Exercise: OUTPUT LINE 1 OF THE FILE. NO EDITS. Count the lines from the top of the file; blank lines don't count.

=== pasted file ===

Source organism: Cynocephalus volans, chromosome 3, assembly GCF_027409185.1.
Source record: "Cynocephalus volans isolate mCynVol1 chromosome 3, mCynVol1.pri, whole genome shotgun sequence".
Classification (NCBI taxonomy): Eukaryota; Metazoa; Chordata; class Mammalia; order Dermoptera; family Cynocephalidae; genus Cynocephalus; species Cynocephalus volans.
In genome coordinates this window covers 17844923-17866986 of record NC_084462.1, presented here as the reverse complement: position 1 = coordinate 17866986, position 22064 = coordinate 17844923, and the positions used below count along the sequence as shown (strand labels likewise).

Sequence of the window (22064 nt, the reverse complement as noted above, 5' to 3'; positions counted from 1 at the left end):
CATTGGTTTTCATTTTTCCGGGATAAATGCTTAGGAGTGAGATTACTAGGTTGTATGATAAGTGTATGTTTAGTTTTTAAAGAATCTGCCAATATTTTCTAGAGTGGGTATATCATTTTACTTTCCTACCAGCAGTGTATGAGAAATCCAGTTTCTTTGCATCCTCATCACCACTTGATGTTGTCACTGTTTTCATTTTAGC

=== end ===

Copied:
Source organism: Cynocephalus volans, chromosome 3, assembly GCF_027409185.1.